If any one has a critical turn it is he. He will tell me --" "Luchresi cannot tell Amontillado from Sherry. I perceive you have an engagement.
Montresor tells him two important things. One is that he bought a whole pipe of Amontillado, gallons, at a bargainprice. The other is that he is on his way to Luchesi to get his opinion of it.
Montresor has already paid for the wine and had it transported to his palazzo. One is that he bought a whole pipe of Amontillado, gallons, at a bargain price.
Why is he so anxious to get an immediate assurance that it is genuine? It must be that he intends to buy more if he is sure it is genuine Amontillado.
Obviously Montresor wants to buy more of the wine before news gets out that it is available at a bargain price. Now Fortunato knows that the Amontillado is available at a bargain price.
He does not want to show any interest in it because he would like to buy up the entire shipment himself. He realizes that it must have arrived in Venice aboard a Spanish ship from Barcelona.
He could just go to the docks and ask about a newly arrived Spanish ship. He could taste the wine aboard the ship to make sure it is genuine Amontillado, and then deal with the captain or purser on the spot.
Fortunato is a rich man. He could afford to buy the entire cargo. And he thinks he could get an even better bargain than Montresor had gotten, since he would be offering to buy the entire shipload.
But if Fortunato declines to accompany Montresor to his palazzo, he knows Montresor will go straight to Luchesi--and then Fortunato would find himself competing for the Amontillado with another rich man who is also a connoisseur of wine.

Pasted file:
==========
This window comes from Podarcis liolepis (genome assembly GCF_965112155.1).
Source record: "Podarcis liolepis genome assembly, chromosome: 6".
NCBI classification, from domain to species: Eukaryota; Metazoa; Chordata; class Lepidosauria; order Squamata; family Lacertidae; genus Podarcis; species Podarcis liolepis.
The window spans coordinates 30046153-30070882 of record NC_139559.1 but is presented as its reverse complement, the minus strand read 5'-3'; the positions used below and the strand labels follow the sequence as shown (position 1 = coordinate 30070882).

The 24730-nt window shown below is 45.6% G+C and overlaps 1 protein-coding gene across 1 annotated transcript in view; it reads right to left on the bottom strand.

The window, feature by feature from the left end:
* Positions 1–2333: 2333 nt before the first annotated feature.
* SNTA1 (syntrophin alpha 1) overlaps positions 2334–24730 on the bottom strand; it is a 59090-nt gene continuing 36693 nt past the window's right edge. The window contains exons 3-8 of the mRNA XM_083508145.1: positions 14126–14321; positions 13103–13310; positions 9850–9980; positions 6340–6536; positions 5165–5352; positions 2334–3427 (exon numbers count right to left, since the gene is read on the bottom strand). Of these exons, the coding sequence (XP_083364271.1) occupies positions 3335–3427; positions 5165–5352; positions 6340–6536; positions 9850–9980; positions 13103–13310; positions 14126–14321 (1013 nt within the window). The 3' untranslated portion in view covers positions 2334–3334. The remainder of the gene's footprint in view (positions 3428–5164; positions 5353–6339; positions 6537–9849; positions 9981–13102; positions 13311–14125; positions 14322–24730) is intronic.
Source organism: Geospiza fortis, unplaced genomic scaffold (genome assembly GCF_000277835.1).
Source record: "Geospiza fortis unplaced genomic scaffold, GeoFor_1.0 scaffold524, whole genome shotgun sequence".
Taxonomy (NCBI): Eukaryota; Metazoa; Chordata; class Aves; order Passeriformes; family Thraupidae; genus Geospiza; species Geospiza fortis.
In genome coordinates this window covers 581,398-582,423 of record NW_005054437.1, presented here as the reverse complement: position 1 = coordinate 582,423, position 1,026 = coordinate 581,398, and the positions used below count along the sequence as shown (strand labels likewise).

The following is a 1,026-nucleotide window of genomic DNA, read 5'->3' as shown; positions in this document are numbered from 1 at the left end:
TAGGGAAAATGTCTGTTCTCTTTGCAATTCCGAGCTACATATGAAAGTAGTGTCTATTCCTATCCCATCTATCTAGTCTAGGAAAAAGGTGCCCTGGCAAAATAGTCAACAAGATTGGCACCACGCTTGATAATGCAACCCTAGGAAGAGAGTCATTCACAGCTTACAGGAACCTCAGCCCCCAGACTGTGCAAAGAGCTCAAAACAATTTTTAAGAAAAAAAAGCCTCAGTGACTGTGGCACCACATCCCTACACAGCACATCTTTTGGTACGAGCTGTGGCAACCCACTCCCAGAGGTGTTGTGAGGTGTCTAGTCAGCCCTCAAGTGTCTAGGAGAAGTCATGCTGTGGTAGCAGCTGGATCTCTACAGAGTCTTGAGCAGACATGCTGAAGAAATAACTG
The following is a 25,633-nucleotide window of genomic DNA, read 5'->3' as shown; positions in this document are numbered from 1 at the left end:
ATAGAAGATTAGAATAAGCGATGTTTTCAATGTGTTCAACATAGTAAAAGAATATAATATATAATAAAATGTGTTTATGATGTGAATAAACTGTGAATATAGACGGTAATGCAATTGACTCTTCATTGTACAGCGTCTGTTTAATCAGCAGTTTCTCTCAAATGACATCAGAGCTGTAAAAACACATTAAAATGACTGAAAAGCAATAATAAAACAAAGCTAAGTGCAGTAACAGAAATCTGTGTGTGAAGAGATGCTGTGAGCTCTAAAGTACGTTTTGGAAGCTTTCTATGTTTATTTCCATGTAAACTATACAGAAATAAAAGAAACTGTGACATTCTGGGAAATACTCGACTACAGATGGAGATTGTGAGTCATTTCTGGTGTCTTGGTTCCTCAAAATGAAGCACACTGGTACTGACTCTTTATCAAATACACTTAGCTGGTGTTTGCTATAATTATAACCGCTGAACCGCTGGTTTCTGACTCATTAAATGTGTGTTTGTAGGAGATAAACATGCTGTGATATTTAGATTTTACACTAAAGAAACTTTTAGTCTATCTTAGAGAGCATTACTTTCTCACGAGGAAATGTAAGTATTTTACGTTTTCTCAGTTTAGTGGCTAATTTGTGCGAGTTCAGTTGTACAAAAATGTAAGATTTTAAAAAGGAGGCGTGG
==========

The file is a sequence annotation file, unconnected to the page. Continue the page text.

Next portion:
He intends to sip it, frown, shake his head, and say that it is only ordinary sherry. He would note that the servants had all left to take part in the carnival. His perceptions would be distorted because of all the wine he had been drinking.
He would eventually find himself chained to the granite wall of the catacombs and would realize that he had been tricked. He would sober up quickly and think about how he could talk his way out of the fix he was in.
He would try examining the chains and padlock in the dark. Then he would become panicked and start trying to break the chain or pull one end out of the rock.
He would try screaming for help.“The Cask of Amontillado” () “For the love of God, Montresor!” (See Important Quotations Explained) Summary. The narrator, Montresor, opens the story by stating that he has been irreparably insulted by his acquaintance, Fortunato, and that he seeks revenge.
The Cask of Amontillado is one of Edgar Allan Poe's darkest tales and loved by people all over the world as it is Gothic horror at its best. The narrator, Montresor, opens the story by stating that he has been insulted by his acquaintance, Fortunato, on numerous occasions and he wants to exact revenge/5.
Montresor is the murderous, vengeful narrator in Edgar Allan Poe's short story, 'The Cask of Amontillado.' In this lesson, you'll analyze this complex character, and you'll have the chance to test. The Cask of Amontillado foRTunaTo had huRT me a had laughed at my proud name, Montresor, the name of an old and honored family.
I promised myself that I would make him pay for this — that I would have revenge.
You must not suppose, Edgar Allan Poe: Storyteller I bought the best I could find. And wine, I thought, wine would give. From a meta-fictional perspective, Poe, through Montresor, might be asking if fictionalizing one’s own experience, or the experience of others, cheapens, or even destroys the experience.
It suggests that he fears that the very process of writing is somehow violent. "The Cask of Amontillado" (sometimes spelled "The Casque of Amontillado" [yunusemremert.comˈʝa.ðo]) is a short story by Edgar Allan Poe, first published in the November issue of Godey's Lady's Book.